for-phone-onlyfor-tablet-portrait-upfor-tablet-landscape-upfor-desktop-upfor-wide-desktop-up

Ugliness is more fun than beauty, author Eco says

FRANKFURT (Reuters) - Warty noses, saggy skin and meaty thighs can be beautiful and fascinating, according to Italian writer and academic Umberto Eco, who praised the virtues of quirky bodies at the Frankfurt Book Fair on Thursday.

Eco, presenting his new book “On Ugliness”, said ugly bodies are more interesting than beautiful ones because ugliness knows no bounds.

“We discovered how much fun it was to look for ugliness, because ugliness is more interesting than beauty. Beauty is frequently boring, everybody knows what beauty is,” the author of “The Name of the Rose” and “Foucault’s Pendulum” told an audience at the launch.

“With ugliness there is an infinity of formations that can take place -- you can make a giant, a dwarf, you can make a man like Pinocchio with a long nose,” he said.

The book, which develops a theme from Eco’s 2004 book “History of Beauty”, tells the story of ugliness through the ages with references to famous paintings such as Pablo Picasso’s “Weeping Woman”.

Although Eco admitted that ugliness, like beauty, was in the eye of the beholder, he said that this penchant for the strangely formed was actually a universal trait.

“There are horrible faces that we like. Jerry Lewis is ugly, but we like him,” Eco said, referring to the American comedian’s amiable face.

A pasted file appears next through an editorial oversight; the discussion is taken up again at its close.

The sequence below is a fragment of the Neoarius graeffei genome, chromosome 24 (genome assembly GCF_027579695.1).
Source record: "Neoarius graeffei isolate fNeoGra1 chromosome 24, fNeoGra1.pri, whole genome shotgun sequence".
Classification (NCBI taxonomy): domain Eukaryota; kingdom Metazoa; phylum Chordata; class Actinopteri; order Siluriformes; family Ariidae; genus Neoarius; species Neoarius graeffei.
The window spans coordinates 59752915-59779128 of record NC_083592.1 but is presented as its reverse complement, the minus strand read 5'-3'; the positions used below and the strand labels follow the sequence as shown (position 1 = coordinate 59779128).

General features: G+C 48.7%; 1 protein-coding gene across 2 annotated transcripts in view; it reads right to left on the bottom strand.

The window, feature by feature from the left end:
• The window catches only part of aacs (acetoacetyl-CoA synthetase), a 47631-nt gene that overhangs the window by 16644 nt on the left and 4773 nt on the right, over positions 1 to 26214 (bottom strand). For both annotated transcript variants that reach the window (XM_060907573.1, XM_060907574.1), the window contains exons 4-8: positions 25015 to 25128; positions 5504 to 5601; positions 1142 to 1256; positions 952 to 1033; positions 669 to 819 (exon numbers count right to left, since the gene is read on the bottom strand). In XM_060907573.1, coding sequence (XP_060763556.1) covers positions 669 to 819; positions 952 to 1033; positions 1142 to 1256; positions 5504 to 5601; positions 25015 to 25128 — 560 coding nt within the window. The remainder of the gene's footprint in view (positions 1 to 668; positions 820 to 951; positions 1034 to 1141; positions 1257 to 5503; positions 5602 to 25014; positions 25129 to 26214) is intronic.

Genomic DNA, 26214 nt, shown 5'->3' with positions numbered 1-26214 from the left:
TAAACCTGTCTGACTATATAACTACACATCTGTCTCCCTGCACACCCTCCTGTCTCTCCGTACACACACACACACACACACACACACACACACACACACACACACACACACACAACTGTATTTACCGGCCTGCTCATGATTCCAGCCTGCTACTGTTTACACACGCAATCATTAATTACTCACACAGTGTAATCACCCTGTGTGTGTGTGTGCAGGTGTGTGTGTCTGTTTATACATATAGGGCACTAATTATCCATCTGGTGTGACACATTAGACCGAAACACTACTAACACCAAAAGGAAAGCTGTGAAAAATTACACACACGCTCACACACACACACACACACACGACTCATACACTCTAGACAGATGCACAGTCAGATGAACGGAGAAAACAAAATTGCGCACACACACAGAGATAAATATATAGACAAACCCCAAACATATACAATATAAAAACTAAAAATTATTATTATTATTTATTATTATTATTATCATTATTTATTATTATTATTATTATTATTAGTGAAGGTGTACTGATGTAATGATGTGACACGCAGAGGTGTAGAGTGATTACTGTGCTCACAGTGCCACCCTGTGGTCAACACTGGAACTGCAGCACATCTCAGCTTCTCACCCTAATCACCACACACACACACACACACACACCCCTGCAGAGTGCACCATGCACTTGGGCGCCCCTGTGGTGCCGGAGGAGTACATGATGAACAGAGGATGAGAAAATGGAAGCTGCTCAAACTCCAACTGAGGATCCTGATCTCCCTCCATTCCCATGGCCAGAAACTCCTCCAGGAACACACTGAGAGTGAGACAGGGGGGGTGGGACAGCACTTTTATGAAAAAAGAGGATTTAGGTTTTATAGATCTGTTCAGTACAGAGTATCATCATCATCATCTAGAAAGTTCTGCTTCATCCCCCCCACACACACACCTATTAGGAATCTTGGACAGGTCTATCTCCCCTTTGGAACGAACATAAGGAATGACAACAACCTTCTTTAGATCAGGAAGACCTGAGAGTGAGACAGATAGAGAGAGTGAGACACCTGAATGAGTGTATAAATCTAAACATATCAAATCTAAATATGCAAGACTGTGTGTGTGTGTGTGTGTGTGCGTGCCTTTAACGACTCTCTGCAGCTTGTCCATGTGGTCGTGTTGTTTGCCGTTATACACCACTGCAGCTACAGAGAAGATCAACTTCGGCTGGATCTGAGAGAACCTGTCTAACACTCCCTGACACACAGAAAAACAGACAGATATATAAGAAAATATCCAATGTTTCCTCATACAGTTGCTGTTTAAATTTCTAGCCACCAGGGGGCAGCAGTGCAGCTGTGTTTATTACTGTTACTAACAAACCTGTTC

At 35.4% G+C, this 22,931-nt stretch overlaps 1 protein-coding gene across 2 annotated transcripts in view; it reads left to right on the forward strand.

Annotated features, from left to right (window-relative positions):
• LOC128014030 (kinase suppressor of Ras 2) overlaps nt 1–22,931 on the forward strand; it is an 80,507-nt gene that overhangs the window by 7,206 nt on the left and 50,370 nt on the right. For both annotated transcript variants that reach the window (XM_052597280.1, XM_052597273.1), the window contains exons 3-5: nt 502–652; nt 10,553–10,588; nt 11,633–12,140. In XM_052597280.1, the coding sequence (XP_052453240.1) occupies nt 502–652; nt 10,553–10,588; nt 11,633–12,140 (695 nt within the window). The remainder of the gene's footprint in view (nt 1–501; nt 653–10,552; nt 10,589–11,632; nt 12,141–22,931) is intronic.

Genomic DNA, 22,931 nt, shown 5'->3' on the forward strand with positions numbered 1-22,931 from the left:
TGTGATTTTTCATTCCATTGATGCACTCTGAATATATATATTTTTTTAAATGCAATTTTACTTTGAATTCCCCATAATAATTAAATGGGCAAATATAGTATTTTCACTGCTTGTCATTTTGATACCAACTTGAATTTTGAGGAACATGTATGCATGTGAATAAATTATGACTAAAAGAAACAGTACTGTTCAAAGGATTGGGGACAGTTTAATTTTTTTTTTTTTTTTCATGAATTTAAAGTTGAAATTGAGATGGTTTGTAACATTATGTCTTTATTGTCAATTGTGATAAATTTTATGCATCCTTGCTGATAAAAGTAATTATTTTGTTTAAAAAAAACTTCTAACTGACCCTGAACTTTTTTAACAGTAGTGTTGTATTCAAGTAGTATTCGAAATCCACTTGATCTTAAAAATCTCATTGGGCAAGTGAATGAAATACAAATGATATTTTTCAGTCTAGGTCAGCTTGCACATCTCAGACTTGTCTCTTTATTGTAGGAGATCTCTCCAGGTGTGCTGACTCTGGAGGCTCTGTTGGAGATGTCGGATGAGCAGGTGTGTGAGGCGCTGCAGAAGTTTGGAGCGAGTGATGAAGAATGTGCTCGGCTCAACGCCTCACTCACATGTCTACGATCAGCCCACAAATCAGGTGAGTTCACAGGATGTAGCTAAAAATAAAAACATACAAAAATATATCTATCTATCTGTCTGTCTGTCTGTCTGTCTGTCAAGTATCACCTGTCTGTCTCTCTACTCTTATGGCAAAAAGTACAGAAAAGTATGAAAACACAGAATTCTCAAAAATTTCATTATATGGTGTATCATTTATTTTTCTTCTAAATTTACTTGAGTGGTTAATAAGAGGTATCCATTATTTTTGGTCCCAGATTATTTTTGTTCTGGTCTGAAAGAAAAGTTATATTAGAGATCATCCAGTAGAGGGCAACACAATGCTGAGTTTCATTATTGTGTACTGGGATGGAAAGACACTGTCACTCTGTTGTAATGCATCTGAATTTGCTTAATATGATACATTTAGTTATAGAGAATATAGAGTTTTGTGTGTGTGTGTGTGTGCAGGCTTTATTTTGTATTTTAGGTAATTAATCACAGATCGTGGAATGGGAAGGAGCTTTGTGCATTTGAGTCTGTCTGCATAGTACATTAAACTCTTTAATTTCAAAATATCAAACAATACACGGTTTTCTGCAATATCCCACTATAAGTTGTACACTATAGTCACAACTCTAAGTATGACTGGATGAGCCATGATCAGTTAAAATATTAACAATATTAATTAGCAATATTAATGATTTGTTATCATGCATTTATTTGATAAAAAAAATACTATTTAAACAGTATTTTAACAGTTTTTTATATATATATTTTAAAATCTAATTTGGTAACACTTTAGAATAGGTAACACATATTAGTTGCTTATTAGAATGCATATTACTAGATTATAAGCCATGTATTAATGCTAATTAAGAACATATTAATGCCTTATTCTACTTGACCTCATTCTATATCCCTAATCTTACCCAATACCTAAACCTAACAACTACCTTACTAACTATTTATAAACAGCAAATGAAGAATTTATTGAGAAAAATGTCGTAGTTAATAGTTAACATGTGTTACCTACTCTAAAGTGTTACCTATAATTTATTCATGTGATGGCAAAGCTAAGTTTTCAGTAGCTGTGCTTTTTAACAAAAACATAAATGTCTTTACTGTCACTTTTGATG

At the other end of the scale, the face of the devil can disgust and enthrall, Eco said, adding that even pictures of saintly figures show a fascination with the ugly.

“Christianity is linked to the contempt of the flesh... in some paintings there is a real appreciation of the ugly.”

Eco was shy, however, to point out his personal taste, although he showed appreciation for more rounded figures.

Asked whether he found the figure of a nude, bulbous woman painted by Fernando Botero attractive, Eco said: “At least she is not anorexic, she can be used in a campaign against anorexia.”

However, he drew the line at a 16th century painting of “A Grotesque Old Woman” by Flemish artist Quinten Massys, which depicts a saggy-mouthed, corseted woman with a face resembling that of an old man.

“Maybe I could say -- “Non e il mio tipo” -- she is not my type!”

for-phone-onlyfor-tablet-portrait-upfor-tablet-landscape-upfor-desktop-upfor-wide-desktop-up